REVIEW: Get Him to the Greek Finds the Sweet Spot of Rock Debauchery
In the unapologetically crude and shamelessly silly Get Him to the Greek, Jonah Hill plays a low-level record-company exec, Aaron Green, assigned to escort washed-up rock English rock star Aldous Snow (Russell Brand) from London to New York and then on to Los Angeles, where this petulant, hard-living has-been will ultimately appear in a big comeback concert. Along the way Aaron will have to suffer a variety of humiliations: He'll be seduced by ambitious, voracious Vegas "entertainers" (much to the chagrin of his long-suffering doctor-in-training girlfriend, played by Elisabeth Moss, left at home); he'll be plied with substances that turn him into a blathering, paranoid idiot; and he'll be forced to hide baggies of narcotics in deep, dark secret places. Ah, the rock-and-roll lifestyle, source of much hilarity and debauchery.
And yet somehow there are enough ancillary laughs banked around these feeble antics to keep Get Him from the Greek from the cutout bin. The funniest bits in the movie are, by and large, the small, offhanded gags stuffed into the corners (not, as it were, into those deep, dark secret places). The director here is Nicholas Stoller, who previously made the well-received but disappointingly shapeless 2008 comedy Forgetting Sarah Marshall. It's possible that Get Him to the Greek has even less of a defined shape than its predecessor did (Stoller co-wrote the script with Jason Segel). But its freewheeling shagginess counts for something, and unlike Stoller's earlier picture, Get Him to the Greek manages to sustain its hepped-up, manic energy for surprisingly long stretches.
It also contains numerous moments of unrepentant absurdity that work in spite of themselves, as comedy so often does. When Sean Combs, as Aaron's crazed, demanding boss (he has the great, ridiculously unlikely name Sergio Roma), coaches him in the management of unruly rock stars, he stresses the importance of that time-honored intimidation technique so beloved by upper-management types, the mind-f***. "I'm mind f***-ing you right now," he tells Aaron, staring him down with the faux-nutso intensity of David Byrne performing "Psycho Killer" circa 1977. Aaron patiently endures this act of imaginary penetration before going for the kicker: "I hope you're wearing a condom, because you've got a dirty mind."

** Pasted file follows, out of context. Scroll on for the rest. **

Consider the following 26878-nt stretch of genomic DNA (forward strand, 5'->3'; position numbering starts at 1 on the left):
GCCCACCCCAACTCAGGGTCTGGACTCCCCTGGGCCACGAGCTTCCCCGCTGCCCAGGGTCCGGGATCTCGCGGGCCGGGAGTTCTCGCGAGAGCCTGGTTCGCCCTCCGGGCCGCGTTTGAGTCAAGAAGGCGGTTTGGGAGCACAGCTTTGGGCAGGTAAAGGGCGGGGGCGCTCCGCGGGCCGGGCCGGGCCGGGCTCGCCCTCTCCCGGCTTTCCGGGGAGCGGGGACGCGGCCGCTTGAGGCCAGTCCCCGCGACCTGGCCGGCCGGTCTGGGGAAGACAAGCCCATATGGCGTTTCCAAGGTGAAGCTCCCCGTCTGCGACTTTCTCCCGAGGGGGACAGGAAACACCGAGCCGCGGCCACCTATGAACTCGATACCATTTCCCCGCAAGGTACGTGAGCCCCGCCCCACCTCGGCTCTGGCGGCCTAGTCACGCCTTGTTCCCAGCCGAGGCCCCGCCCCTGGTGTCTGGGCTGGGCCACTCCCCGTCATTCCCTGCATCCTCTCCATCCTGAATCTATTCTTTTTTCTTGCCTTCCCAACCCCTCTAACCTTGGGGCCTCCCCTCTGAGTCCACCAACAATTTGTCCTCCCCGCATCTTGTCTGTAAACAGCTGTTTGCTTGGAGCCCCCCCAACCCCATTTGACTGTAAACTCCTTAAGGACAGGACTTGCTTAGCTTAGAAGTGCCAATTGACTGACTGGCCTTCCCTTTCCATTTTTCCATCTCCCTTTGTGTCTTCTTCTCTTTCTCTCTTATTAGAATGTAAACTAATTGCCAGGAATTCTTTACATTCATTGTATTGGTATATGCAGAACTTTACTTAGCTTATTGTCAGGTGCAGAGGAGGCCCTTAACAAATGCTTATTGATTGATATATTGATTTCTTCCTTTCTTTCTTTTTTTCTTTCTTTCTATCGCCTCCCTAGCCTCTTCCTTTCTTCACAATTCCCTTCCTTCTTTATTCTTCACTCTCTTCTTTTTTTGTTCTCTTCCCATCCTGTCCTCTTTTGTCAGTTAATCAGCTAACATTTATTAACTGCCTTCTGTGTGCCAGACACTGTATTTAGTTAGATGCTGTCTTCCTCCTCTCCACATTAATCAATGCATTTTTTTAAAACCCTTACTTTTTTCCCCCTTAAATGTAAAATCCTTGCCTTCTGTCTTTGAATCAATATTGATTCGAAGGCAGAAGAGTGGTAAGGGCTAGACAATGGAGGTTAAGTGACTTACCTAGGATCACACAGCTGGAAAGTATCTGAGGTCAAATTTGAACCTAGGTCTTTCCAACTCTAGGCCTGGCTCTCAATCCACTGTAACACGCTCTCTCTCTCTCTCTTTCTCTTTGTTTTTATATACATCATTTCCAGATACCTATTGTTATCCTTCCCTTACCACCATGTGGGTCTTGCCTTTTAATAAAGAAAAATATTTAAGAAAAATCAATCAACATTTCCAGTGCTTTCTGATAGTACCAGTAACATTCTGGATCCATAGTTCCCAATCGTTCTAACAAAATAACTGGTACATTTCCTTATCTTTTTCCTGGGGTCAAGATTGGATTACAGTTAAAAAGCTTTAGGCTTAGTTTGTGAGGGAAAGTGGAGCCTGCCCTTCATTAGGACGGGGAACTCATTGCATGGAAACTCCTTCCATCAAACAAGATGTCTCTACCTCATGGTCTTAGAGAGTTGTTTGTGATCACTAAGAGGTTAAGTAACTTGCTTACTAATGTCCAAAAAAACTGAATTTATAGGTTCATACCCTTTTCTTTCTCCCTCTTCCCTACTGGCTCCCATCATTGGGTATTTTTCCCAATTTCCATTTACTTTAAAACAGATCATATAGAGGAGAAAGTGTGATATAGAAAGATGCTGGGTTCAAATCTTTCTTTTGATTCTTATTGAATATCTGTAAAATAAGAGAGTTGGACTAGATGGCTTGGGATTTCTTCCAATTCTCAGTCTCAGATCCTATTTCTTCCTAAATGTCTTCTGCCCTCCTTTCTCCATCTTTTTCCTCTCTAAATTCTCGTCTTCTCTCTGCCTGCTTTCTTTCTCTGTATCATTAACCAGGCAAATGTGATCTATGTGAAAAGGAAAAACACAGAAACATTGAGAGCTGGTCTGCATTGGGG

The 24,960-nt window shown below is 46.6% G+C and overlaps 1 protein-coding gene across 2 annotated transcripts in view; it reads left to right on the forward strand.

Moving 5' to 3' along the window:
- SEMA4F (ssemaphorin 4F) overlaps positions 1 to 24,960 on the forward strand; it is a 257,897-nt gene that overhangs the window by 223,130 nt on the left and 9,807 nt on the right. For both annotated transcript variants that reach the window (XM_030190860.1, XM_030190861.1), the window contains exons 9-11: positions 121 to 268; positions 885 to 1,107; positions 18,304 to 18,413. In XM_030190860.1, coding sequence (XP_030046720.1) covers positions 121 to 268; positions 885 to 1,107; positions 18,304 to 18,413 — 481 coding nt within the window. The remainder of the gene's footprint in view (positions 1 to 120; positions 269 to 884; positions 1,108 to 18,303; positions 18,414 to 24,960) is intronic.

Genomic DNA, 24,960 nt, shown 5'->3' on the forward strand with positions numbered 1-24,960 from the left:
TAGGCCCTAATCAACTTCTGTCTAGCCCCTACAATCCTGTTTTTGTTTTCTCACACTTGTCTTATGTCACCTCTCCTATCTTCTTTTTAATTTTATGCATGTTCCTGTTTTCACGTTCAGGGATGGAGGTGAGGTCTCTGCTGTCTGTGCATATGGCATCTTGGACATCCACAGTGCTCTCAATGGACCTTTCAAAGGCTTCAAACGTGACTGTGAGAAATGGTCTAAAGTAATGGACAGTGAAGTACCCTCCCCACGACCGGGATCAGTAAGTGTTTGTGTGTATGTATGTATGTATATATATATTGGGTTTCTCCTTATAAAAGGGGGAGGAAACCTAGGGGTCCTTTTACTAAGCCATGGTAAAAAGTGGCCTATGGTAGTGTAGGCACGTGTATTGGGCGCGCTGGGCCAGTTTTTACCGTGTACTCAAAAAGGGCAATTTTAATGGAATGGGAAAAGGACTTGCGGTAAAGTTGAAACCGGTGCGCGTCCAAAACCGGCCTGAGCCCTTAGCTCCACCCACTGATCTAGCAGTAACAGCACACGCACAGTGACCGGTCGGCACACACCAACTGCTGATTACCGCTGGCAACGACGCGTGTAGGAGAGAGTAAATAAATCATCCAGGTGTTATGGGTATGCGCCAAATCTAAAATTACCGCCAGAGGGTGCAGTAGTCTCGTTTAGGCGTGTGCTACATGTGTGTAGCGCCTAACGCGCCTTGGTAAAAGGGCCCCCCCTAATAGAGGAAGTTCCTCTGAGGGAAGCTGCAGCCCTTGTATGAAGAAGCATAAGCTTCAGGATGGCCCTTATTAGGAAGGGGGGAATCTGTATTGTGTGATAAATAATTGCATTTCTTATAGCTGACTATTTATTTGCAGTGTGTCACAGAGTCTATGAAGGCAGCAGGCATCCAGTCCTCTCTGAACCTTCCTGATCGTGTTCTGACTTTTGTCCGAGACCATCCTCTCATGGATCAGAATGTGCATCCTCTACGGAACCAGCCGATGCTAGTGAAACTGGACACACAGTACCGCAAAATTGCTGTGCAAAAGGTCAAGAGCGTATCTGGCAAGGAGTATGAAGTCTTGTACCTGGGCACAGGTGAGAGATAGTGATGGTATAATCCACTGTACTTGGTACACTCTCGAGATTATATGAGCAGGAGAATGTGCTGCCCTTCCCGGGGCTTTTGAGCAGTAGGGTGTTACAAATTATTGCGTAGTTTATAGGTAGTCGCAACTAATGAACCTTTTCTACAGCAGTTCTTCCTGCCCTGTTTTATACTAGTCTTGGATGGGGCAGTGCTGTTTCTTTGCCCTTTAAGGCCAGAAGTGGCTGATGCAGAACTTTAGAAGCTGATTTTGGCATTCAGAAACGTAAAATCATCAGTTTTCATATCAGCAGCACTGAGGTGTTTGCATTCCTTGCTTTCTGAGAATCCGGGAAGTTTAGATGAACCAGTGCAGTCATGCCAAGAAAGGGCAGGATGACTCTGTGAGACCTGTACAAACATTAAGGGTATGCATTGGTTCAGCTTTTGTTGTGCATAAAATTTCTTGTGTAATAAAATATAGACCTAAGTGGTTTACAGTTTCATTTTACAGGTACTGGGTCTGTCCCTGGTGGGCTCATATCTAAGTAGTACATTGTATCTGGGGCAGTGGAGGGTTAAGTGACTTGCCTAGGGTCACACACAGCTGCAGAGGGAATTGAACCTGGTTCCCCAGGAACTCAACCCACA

Get Him to the Greek is filled with gags like that, jokes so lame and ludicrous they somehow circle 'round back to being funny. It doesn't hurt that the movie is dotted with an assortment of lively second- and third bananas, Combs among them. (He has the megalomaniacal record-industry exec thing down cold.) Rose Byrne, as Snow's ditzy, kittenish ex, Jackie Q., also has a few deliciously zonked-out scenes, including a faux rock video that shows her romping around in a tiny, flouncy French milkmaid costume. Byrne, in addition to being a good sport, has marvelous comic timing: At one point she blinks out at us from behind a set of enormous feather eyelashes, fluttering her lids as if it were the most normal thing in the world to have Cleopatra's fans affixed to your lashline.
Even Hill is, for once, reasonably funny here, possibly because he's used sparingly and carefully. The character he's playing is painfully realistic: He's a wholly believable rendering of every obsessive LP-collecting schmoe who thought it would be cool to turn his love of music into a full-time job in what used to be known as the recording industry, only to find that working said job for more than a year or two is enough to kill off your love of music altogether. Hill is perfectly happy to play the foil here, settling down to play the stereotypical down-trodden schlub who dips a cautious toe into the fabled rock-and-roll lifestyle and finds it overrated.
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